The connections between a great artist's life and work are subtle, complex, and often highly revealing. In the case of Beethoven, however, the standard approach has been to treat his life and his art separately. Now, Barry Cooper's new volume incorporates the latest international research on many aspects of the composer's life and work and presents these in a truly integrated narrative.
Cooper employs a strictly chronological approach that enables each work to be seen against the musical and biographical background from which it emerged. The result is a much closer confluence of life and work than is usually achieved, for two reasons. First, composition was Beethoven's central preoccupation for most of his life: "I live entirely in my music," he once wrote. Second, recent study of his many musical sketches has enabled a much clearer picture of his everyday compositional activity than was previously possible, leading to rich new insights into the interaction between his life and music. This volume concentrates on Beethoven's artistic achievements both by examining the origins of his works and by expert commentary on some of their most striking and original features. It also reexamines virtually all the evidence--from fictitious anecdotes right down to the translations of individual German words--to avoid recycling old errors. And it offers numerous new details derived from sketch studies and a new edition of Beethoven's correspondence.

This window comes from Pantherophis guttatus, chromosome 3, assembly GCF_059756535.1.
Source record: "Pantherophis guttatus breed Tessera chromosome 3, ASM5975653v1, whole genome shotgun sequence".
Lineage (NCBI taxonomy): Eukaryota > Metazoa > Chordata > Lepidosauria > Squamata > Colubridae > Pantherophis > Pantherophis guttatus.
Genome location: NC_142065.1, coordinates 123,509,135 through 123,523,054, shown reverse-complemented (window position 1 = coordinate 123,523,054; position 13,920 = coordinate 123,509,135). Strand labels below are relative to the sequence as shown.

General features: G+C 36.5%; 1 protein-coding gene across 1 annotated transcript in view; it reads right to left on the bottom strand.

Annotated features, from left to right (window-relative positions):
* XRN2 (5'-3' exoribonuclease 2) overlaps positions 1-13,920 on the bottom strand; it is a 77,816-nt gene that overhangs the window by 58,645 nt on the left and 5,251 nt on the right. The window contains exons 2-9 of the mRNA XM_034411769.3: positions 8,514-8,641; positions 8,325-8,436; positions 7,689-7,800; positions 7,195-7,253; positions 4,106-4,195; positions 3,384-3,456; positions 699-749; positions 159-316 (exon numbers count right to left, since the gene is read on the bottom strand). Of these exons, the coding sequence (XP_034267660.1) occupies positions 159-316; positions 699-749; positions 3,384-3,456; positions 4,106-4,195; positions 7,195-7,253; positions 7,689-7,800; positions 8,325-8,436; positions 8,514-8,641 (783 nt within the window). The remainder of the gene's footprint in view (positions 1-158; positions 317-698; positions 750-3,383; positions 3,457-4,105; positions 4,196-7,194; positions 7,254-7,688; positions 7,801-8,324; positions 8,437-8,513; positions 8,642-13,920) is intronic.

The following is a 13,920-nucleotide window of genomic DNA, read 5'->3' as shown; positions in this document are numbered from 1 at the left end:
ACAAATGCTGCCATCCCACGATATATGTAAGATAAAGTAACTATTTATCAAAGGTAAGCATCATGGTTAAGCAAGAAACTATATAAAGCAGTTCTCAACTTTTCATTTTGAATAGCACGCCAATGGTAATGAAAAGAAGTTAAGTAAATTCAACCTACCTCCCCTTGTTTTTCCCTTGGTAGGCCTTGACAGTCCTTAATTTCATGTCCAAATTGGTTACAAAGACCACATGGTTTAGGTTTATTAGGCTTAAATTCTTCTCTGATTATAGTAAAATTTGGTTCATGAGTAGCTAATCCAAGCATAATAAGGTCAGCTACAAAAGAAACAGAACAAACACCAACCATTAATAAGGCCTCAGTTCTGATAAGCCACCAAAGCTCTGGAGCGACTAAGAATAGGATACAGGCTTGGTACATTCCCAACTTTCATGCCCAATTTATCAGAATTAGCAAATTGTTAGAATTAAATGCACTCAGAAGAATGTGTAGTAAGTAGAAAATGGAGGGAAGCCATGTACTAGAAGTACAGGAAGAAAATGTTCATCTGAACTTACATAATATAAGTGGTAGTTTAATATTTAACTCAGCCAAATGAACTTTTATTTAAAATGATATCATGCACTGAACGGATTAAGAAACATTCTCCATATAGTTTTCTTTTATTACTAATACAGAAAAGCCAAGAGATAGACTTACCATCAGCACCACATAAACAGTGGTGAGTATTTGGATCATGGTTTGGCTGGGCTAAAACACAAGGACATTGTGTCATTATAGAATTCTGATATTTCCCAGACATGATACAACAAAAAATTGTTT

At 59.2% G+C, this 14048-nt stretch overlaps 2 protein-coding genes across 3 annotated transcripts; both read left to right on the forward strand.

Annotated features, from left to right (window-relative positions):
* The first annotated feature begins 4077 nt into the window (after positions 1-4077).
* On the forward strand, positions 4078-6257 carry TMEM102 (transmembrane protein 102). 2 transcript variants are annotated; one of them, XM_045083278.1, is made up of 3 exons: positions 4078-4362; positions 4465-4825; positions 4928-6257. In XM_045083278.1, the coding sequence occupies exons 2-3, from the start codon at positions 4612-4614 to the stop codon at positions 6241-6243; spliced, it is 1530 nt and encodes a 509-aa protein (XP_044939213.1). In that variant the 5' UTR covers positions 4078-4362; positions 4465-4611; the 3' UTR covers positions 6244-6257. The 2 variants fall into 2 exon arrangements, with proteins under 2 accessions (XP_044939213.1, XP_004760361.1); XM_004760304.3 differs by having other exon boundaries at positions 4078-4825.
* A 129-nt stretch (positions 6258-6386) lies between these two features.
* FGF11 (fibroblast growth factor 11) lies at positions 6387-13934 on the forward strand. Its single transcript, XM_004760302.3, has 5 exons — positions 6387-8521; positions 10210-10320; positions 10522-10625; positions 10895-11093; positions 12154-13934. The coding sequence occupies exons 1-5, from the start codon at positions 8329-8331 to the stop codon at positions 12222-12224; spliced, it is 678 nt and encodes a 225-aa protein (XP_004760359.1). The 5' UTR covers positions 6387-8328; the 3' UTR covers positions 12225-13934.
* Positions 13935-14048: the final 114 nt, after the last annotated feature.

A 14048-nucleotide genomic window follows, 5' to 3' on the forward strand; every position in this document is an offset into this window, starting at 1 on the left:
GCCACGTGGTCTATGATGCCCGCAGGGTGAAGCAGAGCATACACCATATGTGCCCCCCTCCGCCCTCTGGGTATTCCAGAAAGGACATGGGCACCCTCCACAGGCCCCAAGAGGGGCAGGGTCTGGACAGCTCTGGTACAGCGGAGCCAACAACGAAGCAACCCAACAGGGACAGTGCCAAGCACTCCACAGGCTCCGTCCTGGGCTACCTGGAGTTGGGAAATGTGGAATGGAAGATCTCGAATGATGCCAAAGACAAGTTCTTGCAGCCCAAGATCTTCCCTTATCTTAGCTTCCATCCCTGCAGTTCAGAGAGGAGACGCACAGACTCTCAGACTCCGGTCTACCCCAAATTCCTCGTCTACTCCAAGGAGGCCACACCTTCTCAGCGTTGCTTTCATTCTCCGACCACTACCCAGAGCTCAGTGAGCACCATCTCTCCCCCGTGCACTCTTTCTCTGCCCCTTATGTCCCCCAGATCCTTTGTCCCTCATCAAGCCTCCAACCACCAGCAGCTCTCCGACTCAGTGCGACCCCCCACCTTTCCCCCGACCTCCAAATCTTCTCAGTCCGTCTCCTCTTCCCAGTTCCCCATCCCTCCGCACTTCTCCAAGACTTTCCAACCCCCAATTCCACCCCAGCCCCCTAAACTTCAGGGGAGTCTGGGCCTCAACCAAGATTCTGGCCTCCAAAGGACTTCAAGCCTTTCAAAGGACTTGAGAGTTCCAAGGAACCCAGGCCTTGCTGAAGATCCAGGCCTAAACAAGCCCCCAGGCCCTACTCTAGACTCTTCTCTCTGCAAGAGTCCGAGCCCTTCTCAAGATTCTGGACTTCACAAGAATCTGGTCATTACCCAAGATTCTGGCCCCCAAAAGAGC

Offering a wealth of fresh conclusions and intertwining life and work in illuminating ways, Beethoven will establish itself as the reference on one of the world's greatest composers.
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Over the past 30 years, much scholarly research has been conducted on Beethoven's correspondence and his music sketchbooks. Cooper (music, Univ. of Manchester, UK; Beethoven and the Creative Process ... Read full review
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Adagio Allegro Antonie Brentano appears Archduke Rudolph aria Artaria autograph score bagatelles bars bass beginning Bonn Breitkopf & Hartel Breuning Cantata Carl cello chord coda completed composed composition contrast copy Czerny Deym Diabelli ducats earlier early Eroica eventually evidently F major F minor Fidelio finale flat major florins folksong settings Franz fugue genre Gneixendorf Haydn Heiligenstadt Hess ideas Immortal Beloved Johann Josephine Karl Karl's later Leonore letter Lichnowsky main theme March melody ment Missa solemnis motif move Mozart Ninth Symphony opera orchestra original Overture performed Piano Concerto piano sonatas piano trio played probably Prometheus published quintet revised Ries ritornello Schindler second movement second subject sent set of variations singspiel sketchbook sketches slow introduction slow movement solo sonata form song string quartet style Therese Thomson tion tonal tonic Vienna Violin Sonata Waldstein Wegeler writing written